Dans Les Arbres Retune Philadelphia
You expect the unusual in shows produced by Ars Nova Workshop in Philadelphia, the patron saints of new jazz in Philadephia. But as soon as I saw the stage set-up for Dans Les Arbres at The Philadelphia Art Alliance, I knew this wasn’t going to be even your typical Ars Nova jazz concert. Rubber erasers were stuck into the piano strings except for the upper octave which was muted by a weighted cloth. Behind the piano, a giant orchestral bass drum sat mounted horizontally, head up, surrounded by exotic implements and hanging ceramic bells. At stage left, an electric guitar sat on a table, its strings subdued by alligator clips and pierced by a fork. I could only imagine what the steel wool was for.
Along with a clarinet, these are the tools of Dans Les Arbres (In the Trees), the French-Norwegian quartet who are making an intuitive music shorn of the usual music landmarks like melody and rhythm. Over the course of one hour, they orchestrated a quietly immersive sound that draws you into a rarified world that’s more like a fantasy of music, a sound drawn from the deepest, surreal dreams where nothing sounds the way it should, but still calls up references.
Dans Les Arbres don’t traffic in cacophony. They build their sound gently. Over the drone of a loud HVAC system, tolling bells called out from the distance, plucked from Ivar Grydeland’s guitar, echoed by answering bells from Christian Wallumrød’s piano. Plucking the alligator clips, the bells warbled as if they are descending under water.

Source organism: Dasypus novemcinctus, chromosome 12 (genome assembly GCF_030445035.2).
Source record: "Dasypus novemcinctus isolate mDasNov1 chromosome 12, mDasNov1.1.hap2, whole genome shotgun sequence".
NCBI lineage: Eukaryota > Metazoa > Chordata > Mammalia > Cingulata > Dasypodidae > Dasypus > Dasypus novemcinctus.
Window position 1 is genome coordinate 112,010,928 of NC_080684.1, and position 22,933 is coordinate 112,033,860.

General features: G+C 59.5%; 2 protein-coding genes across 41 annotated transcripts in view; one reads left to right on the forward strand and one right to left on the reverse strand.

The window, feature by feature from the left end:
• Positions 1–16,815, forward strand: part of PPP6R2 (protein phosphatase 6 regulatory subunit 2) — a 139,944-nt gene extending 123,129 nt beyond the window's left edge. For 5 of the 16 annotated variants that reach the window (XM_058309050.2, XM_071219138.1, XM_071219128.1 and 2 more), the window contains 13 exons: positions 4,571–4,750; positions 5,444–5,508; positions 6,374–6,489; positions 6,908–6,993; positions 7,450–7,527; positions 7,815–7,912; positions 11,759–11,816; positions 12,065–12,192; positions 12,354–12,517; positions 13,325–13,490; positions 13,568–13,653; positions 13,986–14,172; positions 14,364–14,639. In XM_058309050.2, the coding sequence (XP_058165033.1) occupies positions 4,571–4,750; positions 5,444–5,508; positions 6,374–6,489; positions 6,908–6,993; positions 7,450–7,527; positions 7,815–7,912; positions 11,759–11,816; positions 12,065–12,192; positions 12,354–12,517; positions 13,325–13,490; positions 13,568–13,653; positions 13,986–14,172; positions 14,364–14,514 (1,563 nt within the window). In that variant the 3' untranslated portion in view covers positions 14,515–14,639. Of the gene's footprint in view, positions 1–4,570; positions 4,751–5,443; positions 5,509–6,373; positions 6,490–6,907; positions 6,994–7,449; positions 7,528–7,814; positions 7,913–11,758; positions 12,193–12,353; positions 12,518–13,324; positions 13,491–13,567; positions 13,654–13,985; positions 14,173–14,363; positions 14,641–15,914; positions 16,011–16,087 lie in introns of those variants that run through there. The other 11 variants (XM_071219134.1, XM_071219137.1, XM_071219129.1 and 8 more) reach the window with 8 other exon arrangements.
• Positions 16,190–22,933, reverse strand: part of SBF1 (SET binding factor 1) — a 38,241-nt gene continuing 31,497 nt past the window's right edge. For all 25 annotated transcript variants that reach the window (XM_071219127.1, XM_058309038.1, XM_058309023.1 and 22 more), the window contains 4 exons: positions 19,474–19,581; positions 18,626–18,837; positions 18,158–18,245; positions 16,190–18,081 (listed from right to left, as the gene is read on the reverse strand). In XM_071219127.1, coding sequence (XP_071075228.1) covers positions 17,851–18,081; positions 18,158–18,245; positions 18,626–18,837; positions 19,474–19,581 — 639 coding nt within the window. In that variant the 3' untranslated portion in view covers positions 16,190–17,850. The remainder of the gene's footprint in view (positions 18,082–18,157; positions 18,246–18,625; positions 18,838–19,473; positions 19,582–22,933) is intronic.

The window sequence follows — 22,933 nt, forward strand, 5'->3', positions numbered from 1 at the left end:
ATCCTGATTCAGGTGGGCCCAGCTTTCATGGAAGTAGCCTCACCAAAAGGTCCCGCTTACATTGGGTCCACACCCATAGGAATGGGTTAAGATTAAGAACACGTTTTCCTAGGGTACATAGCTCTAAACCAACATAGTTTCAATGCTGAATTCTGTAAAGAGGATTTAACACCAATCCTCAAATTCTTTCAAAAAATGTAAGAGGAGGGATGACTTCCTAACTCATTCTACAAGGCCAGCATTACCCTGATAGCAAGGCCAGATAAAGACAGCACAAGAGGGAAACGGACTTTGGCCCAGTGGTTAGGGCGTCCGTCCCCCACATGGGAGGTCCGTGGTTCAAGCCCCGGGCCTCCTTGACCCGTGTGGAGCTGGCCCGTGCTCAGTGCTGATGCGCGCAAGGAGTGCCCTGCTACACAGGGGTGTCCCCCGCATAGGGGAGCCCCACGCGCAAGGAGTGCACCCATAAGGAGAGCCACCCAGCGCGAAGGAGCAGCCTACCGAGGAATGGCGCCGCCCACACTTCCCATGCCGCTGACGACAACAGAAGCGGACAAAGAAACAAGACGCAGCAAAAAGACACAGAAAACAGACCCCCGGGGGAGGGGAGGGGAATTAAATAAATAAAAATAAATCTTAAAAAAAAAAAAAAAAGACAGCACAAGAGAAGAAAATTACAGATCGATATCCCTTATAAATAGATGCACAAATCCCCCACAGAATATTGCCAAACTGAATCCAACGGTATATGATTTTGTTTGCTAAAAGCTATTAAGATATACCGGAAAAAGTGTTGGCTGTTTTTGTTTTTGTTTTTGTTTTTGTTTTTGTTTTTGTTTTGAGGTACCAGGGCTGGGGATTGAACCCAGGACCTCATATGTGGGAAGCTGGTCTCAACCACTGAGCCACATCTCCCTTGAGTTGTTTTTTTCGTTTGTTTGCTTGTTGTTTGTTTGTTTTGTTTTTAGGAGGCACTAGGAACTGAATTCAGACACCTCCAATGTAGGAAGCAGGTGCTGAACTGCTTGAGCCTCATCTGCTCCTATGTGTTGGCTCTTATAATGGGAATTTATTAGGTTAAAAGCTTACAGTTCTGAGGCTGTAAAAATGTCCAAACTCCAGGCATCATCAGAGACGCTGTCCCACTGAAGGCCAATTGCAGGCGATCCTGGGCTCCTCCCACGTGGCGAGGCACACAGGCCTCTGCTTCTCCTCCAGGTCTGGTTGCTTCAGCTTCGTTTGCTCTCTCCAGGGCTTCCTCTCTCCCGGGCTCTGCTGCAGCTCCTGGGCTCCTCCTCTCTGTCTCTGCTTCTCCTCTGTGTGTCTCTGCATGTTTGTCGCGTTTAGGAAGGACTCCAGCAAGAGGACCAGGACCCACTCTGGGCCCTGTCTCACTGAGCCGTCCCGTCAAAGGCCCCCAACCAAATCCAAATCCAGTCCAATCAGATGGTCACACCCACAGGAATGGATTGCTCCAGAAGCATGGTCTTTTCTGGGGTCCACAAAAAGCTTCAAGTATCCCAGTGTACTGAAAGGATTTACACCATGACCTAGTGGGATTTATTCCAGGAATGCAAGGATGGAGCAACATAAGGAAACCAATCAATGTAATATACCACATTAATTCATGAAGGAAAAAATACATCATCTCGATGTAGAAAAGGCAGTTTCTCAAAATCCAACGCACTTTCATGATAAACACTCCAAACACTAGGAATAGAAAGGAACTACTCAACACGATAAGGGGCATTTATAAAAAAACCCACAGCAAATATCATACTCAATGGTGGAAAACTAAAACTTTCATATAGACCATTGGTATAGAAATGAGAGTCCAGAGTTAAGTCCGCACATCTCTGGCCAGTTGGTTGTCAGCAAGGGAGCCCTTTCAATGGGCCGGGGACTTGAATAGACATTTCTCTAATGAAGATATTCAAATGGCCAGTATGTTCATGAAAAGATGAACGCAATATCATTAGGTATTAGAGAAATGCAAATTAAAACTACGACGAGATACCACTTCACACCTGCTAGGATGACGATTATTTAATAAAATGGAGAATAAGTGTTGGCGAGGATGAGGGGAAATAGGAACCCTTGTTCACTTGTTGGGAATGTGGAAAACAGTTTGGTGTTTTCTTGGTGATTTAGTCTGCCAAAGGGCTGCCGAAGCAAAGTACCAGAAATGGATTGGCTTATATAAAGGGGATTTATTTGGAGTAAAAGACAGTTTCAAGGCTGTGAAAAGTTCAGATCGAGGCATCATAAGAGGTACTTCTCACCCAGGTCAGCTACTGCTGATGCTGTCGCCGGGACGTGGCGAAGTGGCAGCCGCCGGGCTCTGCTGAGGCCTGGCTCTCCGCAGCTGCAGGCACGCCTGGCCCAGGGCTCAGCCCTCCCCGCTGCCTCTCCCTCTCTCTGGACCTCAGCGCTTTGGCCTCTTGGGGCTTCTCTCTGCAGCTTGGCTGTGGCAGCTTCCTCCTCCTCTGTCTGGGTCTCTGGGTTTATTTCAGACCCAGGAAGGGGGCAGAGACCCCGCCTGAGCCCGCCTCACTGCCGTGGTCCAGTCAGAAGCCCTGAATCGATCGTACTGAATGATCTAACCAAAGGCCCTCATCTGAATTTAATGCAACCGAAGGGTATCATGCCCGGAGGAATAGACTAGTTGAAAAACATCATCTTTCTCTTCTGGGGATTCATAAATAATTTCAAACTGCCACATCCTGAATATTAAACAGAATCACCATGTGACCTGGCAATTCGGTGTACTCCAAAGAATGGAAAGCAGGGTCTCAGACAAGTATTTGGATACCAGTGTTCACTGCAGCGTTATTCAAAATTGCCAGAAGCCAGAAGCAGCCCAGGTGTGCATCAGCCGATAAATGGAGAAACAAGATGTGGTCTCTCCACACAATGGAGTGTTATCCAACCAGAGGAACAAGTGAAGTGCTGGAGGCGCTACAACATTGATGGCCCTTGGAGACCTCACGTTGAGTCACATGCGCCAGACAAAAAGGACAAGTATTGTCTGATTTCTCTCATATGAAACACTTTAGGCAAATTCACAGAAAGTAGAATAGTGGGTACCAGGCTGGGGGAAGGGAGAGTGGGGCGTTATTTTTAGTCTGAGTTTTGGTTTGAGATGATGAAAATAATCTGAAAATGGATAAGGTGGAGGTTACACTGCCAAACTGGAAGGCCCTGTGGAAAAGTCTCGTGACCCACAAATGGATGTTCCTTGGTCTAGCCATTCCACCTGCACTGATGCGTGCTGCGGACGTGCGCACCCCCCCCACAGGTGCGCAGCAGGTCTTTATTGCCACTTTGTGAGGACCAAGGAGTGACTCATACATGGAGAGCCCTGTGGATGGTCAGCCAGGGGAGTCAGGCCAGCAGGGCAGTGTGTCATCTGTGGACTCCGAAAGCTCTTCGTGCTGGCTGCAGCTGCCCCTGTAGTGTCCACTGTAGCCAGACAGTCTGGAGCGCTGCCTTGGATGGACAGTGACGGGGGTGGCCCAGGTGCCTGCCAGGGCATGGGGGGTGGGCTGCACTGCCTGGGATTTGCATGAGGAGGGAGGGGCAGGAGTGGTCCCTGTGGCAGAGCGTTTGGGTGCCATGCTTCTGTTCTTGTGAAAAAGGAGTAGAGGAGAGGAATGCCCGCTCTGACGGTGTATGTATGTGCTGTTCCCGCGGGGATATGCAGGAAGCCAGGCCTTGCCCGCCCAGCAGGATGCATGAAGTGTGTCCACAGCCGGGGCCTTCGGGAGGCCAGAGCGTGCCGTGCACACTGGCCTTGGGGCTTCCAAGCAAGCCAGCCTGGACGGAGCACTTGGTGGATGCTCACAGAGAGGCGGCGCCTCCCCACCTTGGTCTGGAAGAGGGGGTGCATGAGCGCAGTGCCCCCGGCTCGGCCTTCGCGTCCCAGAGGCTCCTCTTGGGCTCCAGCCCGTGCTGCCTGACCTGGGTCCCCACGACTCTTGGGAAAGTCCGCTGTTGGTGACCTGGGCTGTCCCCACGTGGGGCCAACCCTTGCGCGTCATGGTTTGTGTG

The field drum,, which looked like it would blow us out of the small room, emitted the gentlest of sounds as Ingar Zach stroked the skin with fingertips, brushed it with a blanket, and spun objects across the head. He was only slightly louder than Xavier Charles, who blew low whines, breathy questions and ghost overtones through his clarinet. No one played their instruments in a conventional fashion. There were virtually no timbres that sounded like they emanated from the actual instruments. Grydeland switched to banjo for part of the concert but this wasn’t Bela Fleck’s take on banjo. Instead, he scraped the banjo head, stroked below the bridge of the strings and riffed on muted plucks. Wallumrød’s piano sounded like a Balinese gamelan. They reached such a point of abstraction that when Charles pulled a cloth through the bore of his clarinet, I wasn’t sure if it was part of the music or he was just cleaning it out.
In a communal music, Dans Les Arbres wove these sounds into an hour long set that drew you into their world. The music seemed to waft in from a distance over the waters of a bay, occasionally punctuated by the bells of a navigation buoy. They played with an uncanny concentration and meticulous attack. No sound was by chance. Much of this music is improvised, but the intent and design is so carefully wrought that the one hour performance had the sense of a through composition.
Dans Les Arbres come from a European jazz tradition. There’s no hint of American blues, the roots of jazz, in their music. Their’s is a sound born more from the European art music which has been adapted into improvised form. But the organic depth of their interactions, the precise use of tonal colors, and the intensity of their execution, makes their performance magical instead of academic. If I had waited one more day to compile my Ten Best New Music Concerts of 2010 list, this would have been on it.
John Diliberto ((( echoes )))
Read a review and hear a track from Dans Les Arbres debut.